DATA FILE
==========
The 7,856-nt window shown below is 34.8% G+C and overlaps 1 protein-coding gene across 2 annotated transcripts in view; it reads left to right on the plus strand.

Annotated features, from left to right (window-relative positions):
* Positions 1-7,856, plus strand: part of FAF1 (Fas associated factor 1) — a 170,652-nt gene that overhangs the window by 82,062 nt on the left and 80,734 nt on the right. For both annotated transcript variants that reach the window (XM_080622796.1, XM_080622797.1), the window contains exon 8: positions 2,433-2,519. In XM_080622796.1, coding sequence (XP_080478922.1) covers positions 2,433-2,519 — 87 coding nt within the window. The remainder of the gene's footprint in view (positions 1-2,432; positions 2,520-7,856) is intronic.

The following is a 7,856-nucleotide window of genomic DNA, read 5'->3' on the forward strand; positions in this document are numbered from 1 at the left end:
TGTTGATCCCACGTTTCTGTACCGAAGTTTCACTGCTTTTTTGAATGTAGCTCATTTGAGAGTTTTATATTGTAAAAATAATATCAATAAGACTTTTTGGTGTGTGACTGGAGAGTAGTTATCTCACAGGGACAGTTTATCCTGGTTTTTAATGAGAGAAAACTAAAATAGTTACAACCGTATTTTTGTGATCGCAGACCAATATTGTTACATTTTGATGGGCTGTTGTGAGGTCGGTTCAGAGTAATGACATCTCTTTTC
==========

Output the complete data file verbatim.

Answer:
The 7,856-nt window shown below is 34.8% G+C and overlaps 1 protein-coding gene across 2 annotated transcripts in view; it reads left to right on the plus strand.

Annotated features, from left to right (window-relative positions):
* Positions 1-7,856, plus strand: part of FAF1 (Fas associated factor 1) — a 170,652-nt gene that overhangs the window by 82,062 nt on the left and 80,734 nt on the right. For both annotated transcript variants that reach the window (XM_080622796.1, XM_080622797.1), the window contains exon 8: positions 2,433-2,519. In XM_080622796.1, coding sequence (XP_080478922.1) covers positions 2,433-2,519 — 87 coding nt within the window. The remainder of the gene's footprint in view (positions 1-2,432; positions 2,520-7,856) is intronic.

The following is a 7,856-nucleotide window of genomic DNA, read 5'->3' on the forward strand; positions in this document are numbered from 1 at the left end:
TGTTGATCCCACGTTTCTGTACCGAAGTTTCACTGCTTTTTTGAATGTAGCTCATTTGAGAGTTTTATATTGTAAAAATAATATCAATAAGACTTTTTGGTGTGTGACTGGAGAGTAGTTATCTCACAGGGACAGTTTATCCTGGTTTTTAATGAGAGAAAACTAAAATAGTTACAACCGTATTTTTGTGATCGCAGACCAATATTGTTACATTTTGATGGGCTGTTGTGAGGTCGGTTCAGAGTAATGACATCTCTTTTC